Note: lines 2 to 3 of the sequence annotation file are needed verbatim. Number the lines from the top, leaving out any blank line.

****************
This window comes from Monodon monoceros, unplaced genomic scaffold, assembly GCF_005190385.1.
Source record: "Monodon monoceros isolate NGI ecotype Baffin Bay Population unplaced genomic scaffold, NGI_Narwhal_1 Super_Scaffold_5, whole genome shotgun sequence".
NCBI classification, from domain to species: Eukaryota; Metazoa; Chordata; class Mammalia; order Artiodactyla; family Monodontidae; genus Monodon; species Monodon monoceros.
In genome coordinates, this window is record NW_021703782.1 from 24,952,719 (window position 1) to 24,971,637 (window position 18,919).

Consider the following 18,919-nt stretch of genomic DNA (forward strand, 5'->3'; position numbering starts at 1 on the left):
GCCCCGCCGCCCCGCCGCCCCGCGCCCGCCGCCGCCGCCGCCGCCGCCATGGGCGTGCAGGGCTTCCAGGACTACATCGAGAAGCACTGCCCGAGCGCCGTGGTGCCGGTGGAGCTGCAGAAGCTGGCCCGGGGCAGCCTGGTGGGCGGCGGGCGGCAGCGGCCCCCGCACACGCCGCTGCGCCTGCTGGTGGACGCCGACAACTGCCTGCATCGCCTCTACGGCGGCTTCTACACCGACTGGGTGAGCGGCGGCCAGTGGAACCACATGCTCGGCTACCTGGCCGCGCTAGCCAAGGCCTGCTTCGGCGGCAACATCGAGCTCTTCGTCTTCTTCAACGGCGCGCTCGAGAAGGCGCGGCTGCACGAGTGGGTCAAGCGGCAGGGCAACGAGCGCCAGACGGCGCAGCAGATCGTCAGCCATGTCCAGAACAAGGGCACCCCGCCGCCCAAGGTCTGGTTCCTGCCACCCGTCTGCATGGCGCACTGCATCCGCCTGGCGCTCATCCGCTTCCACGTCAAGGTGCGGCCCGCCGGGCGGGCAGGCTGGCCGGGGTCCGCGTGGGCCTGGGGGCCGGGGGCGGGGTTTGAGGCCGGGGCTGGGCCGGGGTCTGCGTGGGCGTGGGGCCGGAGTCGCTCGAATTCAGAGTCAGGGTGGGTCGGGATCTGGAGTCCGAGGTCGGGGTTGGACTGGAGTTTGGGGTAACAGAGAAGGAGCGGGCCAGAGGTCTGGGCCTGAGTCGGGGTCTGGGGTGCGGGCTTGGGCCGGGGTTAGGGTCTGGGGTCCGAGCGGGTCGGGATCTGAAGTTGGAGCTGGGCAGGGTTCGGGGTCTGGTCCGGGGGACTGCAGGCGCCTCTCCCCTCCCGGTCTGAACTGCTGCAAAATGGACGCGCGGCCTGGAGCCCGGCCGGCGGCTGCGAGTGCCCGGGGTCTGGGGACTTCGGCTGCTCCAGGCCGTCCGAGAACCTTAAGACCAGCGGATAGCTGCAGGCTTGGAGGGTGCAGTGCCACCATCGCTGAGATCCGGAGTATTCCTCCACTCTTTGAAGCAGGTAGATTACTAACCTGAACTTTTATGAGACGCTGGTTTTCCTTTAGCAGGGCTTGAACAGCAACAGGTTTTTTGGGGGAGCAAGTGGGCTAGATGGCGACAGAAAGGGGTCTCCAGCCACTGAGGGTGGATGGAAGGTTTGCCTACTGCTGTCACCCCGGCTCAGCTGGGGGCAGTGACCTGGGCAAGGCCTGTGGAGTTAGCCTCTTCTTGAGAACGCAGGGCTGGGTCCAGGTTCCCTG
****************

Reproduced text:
Source record: "Monodon monoceros isolate NGI ecotype Baffin Bay Population unplaced genomic scaffold, NGI_Narwhal_1 Super_Scaffold_5, whole genome shotgun sequence".
NCBI classification, from domain to species: Eukaryota; Metazoa; Chordata; class Mammalia; order Artiodactyla; family Monodontidae; genus Monodon; species Monodon monoceros.